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Lockwood: Preparing food during a power outage | Local News |

Lockwood: Preparing food during a power outage | Local News

Cooking and eating habits will change during a power failure. You may have no heat, no refrigeration, and limited water. Health risks from contaminated or spoiled foods may increase. Remember that those who have gas ranges and/or ovens cooking may still be possible but refrigerated and frozen foods may not be safe to use.

Plan Ahead

Below are some quick-to-prepare canned foods that do not need to be cooked or refrigerated before opening. You can store all canned foods for up to 1 year without loss of quality. Freeze-dried and dehydrated items, if kept dry, can be stored indefinitely. In addition to food, stock at least 10 gallons of drinking water—enough to reconstitute at least 4 quarts of dry milk per day for at least a week—and for other drinking purposes.

Nonperishable Commercially Canned Foods

Main Dish Items

beef chili with beans

chicken a la king

chicken and dumplings

macaroni and cheese

pork and beans

pork luncheon loaf

potted meat


refried beans



spaghetti and meatballs


Vienna sausages

chicken stew

corned beef

ham loaf

Fruits and Juices


fruit cocktail





fruit juices


beans, all types

black-eyed peas



green peas


mixed vegetables

mustard greens


sweet potatoes, yams

tomatoes, tomato juice

turnip greens

yellow squash


Dehydrated Foods (you only have to add water or some form of reconstituted milk)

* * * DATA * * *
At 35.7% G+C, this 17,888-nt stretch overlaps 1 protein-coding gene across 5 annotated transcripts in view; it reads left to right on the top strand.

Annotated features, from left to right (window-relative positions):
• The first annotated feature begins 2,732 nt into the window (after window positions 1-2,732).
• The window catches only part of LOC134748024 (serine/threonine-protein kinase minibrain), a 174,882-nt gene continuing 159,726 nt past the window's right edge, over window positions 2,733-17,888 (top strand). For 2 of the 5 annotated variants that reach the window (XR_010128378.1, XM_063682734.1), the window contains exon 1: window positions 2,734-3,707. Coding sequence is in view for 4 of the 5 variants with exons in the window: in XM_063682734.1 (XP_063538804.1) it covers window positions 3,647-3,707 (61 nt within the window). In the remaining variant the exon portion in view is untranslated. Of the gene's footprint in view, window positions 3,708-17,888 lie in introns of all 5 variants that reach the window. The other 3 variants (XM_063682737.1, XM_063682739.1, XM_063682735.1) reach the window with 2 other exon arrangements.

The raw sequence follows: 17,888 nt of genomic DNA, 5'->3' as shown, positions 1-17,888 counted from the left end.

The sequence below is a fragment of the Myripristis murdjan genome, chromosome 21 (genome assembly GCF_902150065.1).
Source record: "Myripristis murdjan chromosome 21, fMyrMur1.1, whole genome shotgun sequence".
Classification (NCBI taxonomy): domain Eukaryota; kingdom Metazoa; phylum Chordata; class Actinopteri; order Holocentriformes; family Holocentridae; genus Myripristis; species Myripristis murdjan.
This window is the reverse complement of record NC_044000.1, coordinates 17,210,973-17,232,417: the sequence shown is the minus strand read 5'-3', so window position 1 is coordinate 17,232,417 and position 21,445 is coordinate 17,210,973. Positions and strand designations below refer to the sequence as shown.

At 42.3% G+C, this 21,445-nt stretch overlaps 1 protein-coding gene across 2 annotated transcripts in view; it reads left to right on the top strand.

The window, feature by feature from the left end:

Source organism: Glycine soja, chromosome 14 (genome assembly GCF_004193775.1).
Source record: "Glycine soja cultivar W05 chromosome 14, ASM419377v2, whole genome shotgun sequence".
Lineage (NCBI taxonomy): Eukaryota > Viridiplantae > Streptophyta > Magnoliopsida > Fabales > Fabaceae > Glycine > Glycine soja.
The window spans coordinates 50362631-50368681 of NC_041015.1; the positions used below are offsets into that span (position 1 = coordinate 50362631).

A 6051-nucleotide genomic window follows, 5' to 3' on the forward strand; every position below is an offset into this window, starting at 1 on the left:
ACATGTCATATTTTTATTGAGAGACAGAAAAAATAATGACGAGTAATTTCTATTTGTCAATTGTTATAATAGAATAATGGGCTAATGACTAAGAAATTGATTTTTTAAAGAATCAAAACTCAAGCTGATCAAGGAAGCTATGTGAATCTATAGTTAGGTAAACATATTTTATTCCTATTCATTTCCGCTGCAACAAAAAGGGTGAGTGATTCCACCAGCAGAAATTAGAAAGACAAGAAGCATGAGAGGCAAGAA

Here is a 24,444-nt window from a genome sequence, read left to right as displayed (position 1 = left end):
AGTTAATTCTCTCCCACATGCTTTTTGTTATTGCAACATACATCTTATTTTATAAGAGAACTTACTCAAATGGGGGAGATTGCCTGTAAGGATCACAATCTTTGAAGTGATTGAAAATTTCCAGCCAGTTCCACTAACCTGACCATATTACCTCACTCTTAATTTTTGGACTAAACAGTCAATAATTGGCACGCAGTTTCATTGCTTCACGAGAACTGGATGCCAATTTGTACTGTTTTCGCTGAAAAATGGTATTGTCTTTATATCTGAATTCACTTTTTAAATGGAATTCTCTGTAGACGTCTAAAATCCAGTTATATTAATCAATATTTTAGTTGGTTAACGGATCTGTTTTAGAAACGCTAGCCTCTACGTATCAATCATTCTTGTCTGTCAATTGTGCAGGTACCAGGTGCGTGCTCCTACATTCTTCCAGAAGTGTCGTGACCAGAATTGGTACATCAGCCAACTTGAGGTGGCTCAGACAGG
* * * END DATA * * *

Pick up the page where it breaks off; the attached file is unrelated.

instant breakfast

instant chocolate drink powder

instant puddings

nonfat dry milk powder

Ready-to-Eat Foods

bottled hot sauce

bottled salad dressing


cheese spreads (in jars)

corn chips



dry cereals

evaporated milk

graham crackers


packaged taco shells

peanut butter



salt, pepper

tartar sauce

Spanish peanuts

sugar, honey


Worcestershire sauce

Cooking Alternatives when the Power is Out

Consider the amount of cooking time needed for particular foods. If you have limited heat for cooking, choose foods that cook quickly. Prepare casseroles and one-dish meals, or serve no-cook foods. Here are some alternative cooking methods you can use:

Fireplace—Many foods can be skewered and roasted over the flames. You can wrap food in foil and place it in the hot coals, cook on a wire grill over the flames, or cook over the flames in heavy cookware, such as cast iron or heavy aluminum. A Dutch oven is probably the best piece of cookware because you can use it to bake, boil, stew, or pan fry.

Electric utensil—If gas is cut off but you still have electricity, use electric plates or coffee makers to heat food.

Candle warmers—You can use devices with candle warmers, such as fondue pots or chaffing dishes, if no other heat sources are available.

Outdoor grill—You can cook on outdoor grills, but use the grills outside. Do not use them in closed areas, not even in a garage.

Fuel burning camp stoves and charcoal burner—Use these cookers outdoors only. Never use fuel-burning camp stoves or charcoal burners inside your home, even in a fireplace. Fumes from these stoves can be deadly.

Do not cook frozen foods unless you have enough heat for cooking. Some frozen foods require much more cooking time and heat than canned goods. Also, if power is off, it is best to leave the freezer door closed to keep food from thawing.

You can eat commercially canned foods straight from the can without heating. Even if they don’t taste as good they will be safe to eat.

Rachel Lockwood is the Family Consumer Science Extension Educator with Pittsburg County OSU Cooperative Extension Service. For more information related to this topic or related FCS programs contact Rachel at 918-423-4120, email or on Pittsburg County OSU Website or find Pittsburg County OSU Extension Center or Pittsburg County OHCE on Facebook.


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